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CBO confirms that the GOP plan to replace Obamacare would cripple public health

Ryancare would eliminate $9 billion in funding.

U.S. Congress Holds Memorial Ceremony For Former Rep. Bob Michel
Paul Ryan, who helped design the Republican plan to repeal and replace Obamacare.
Photo by Justin Sullivan/Getty Images

Last week, House Republicans released their plan to replace Obamacare, giving Americans a sense, at long last, of how their health insurance might change under the Trump administration. Today the Congressional Budget Office followed up with an estimate on what would happen if the law is passed, and its findings were grim: 24 million people would lose their coverage by 2026. That’s much larger than anyone anticipated, and it’ll be devastating for many Americans.

In its report, the CBO outlined another alarming effect on health: If implemented, the GOP’s American Health Care Act would kill the funding that established the Prevention and Public Health Fund, the federal budget’s largest budget allocation for disease prevention, by 2019.

“Funding under current law [Obamacare] is projected to be $1 billion in 2017 and to rise to $2 billion in 2025 and each year thereafter,” the CBO report says. “CBO estimates that eliminating that funding would reduce direct spending by $9 billion over the 2017-2026 period.” This assessment “fails to take into account that these dollars will have to be replaced through the regular appropriations process,” the American Public Health Association pointed out in a statement, calling this a “health policy disaster.”

The ACA established the Prevention and Public Health Fund with a simple mission: to boost public health money, much of it for the US Centers for Disease Control and Prevention (CDC), to support activities that keep people from becoming sick. (At a time when more Americans would be gaining insurance, keeping people healthy and out of the health care system carried extra appeal for lawmakers.)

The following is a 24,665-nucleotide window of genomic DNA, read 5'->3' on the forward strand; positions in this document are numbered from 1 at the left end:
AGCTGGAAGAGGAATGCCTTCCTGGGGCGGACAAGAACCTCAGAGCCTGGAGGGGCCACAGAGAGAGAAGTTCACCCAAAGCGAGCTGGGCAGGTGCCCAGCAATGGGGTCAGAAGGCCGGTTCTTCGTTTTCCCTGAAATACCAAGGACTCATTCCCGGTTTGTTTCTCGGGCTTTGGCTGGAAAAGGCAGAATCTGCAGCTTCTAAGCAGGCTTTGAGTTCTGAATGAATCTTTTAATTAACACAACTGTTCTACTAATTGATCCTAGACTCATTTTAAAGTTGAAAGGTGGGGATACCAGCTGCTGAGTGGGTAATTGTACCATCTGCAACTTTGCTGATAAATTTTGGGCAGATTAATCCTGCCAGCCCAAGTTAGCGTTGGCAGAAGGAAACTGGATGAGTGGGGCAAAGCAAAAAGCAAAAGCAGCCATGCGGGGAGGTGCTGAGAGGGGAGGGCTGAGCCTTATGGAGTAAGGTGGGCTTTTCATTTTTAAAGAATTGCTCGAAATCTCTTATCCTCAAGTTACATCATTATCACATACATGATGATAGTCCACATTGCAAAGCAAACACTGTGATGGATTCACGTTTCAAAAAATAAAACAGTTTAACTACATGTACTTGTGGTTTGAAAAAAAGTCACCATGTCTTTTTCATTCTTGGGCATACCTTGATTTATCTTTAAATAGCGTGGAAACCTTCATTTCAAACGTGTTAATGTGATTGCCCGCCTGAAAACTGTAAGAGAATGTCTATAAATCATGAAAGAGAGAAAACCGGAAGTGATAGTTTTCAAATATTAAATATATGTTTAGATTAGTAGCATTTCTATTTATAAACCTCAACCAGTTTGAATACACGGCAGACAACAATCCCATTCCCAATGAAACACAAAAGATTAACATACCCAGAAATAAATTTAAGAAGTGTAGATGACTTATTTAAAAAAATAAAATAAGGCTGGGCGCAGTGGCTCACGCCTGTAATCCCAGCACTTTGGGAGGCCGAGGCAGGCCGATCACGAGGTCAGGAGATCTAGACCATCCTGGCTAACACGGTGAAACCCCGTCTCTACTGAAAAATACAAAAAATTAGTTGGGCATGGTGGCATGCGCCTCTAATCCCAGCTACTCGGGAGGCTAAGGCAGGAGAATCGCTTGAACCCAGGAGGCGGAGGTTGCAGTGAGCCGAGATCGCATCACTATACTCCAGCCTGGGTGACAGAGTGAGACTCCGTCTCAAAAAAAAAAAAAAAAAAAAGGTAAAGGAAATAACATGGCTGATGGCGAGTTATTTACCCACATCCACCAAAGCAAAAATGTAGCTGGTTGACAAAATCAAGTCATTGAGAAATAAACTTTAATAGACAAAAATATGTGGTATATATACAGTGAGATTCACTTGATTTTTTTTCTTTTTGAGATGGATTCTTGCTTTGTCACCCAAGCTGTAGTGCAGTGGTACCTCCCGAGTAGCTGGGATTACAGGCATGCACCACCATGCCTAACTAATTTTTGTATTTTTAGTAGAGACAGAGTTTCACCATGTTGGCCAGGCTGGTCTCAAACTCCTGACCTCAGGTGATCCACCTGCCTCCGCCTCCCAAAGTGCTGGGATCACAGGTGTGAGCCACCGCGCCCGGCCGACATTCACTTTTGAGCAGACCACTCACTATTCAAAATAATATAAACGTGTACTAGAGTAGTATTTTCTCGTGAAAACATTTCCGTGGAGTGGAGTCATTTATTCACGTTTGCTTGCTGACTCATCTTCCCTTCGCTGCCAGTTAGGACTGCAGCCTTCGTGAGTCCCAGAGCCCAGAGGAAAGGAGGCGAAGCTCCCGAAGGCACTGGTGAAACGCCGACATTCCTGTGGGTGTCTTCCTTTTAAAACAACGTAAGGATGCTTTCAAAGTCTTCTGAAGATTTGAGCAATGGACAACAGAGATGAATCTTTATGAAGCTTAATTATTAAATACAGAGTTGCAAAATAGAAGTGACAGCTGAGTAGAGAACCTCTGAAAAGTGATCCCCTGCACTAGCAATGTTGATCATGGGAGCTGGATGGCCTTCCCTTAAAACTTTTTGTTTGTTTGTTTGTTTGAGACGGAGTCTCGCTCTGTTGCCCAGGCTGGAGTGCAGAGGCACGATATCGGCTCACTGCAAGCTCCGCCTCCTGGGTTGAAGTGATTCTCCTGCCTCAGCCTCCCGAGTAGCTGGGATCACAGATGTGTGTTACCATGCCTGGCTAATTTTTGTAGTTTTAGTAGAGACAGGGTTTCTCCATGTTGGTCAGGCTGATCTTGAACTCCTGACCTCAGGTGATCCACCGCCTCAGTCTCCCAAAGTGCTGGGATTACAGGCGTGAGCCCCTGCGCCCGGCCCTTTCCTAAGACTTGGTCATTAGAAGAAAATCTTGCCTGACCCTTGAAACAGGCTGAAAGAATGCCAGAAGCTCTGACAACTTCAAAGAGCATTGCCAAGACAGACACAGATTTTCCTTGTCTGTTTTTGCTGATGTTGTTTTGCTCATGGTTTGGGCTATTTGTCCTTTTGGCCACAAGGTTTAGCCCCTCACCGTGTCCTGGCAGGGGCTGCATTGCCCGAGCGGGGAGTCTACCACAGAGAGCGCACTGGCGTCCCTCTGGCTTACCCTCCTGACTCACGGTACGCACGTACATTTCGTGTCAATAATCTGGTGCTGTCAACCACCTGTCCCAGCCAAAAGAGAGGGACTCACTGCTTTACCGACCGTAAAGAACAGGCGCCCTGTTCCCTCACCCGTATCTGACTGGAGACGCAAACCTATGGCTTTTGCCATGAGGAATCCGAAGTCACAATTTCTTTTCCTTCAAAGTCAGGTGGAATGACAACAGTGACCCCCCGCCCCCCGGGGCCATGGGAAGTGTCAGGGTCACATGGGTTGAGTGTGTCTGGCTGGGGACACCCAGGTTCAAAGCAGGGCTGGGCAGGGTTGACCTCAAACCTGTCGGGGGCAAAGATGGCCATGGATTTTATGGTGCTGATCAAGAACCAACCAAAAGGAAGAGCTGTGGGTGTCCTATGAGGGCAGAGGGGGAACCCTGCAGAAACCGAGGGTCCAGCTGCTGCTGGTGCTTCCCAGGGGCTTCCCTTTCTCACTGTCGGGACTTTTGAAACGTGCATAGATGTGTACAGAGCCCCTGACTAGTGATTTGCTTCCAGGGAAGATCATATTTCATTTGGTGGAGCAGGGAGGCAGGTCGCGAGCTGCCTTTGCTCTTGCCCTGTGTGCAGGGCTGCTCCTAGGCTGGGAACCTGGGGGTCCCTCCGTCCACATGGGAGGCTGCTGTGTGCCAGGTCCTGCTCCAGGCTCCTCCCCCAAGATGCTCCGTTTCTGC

The Prevention Fund helps kids and their families get the vaccines they need. It supports programs that reduce the risk of heart disease, cancer, and lead poisoning in communities. “It also pays for key elements of the emergency preparedness systems that are in place throughout the nation,” explained John Auerbach, president and CEO of the public health nonprofit the Trust for America’s Health, “including the people who respond quickly when there is a weather disaster, a new infectious disease outbreak like Zika or an elevated number of fatal drug overdoses.”

Over the years, the fund has become a prime target for Republicans, who generally regard public health as paternalistic and have called the program a “slush fund for jungle gyms.” Congress has subjected it to a slew of cuts. So it’s not a surprise that the American Health Care Act plans to sever the fund altogether.

But killing that funding is going to have an outsize impact on many of America’s key public health activities.

It’ll cripple the Section 317 vaccines program, which has been called “the backbone of our nation’s immunization infrastructure.” Section 317 ensures that doctors get the vaccination doses they need, helps people who can’t afford vaccines gain access to them, and mobilizes responses to outbreaks such as measles, among other things. Getting rid of the fund will mean Section 317 would lose half its funding, which is frightening at a time when vaccination rates are already down in some states.

Eighty percent of the funding for evidence-based education and health programs prevent heart disease — the No. 1 cause of death in America — comes from the Prevention and Public Health Fund, so that’ll disappear, too. So will 100 percent of the funding for programs to reduce the risk of health care–associated infections at hospitals.

The CDC will also face a major cut. Over the years, several items in the CDC’s core budget have been shifted over to the fund. With the fund’s disappearance, $890 million (or about 12 percent) of the CDC’s annual budget would be lost.

“Simply put, without the Prevention Fund the American people will be less healthy and some will die unnecessarily,” said Auerbach. The effects here will be a lot more slow-burning and subtle than the immediate tragedy of an individual losing her insurance. But over the long run, they could be just as devastating.

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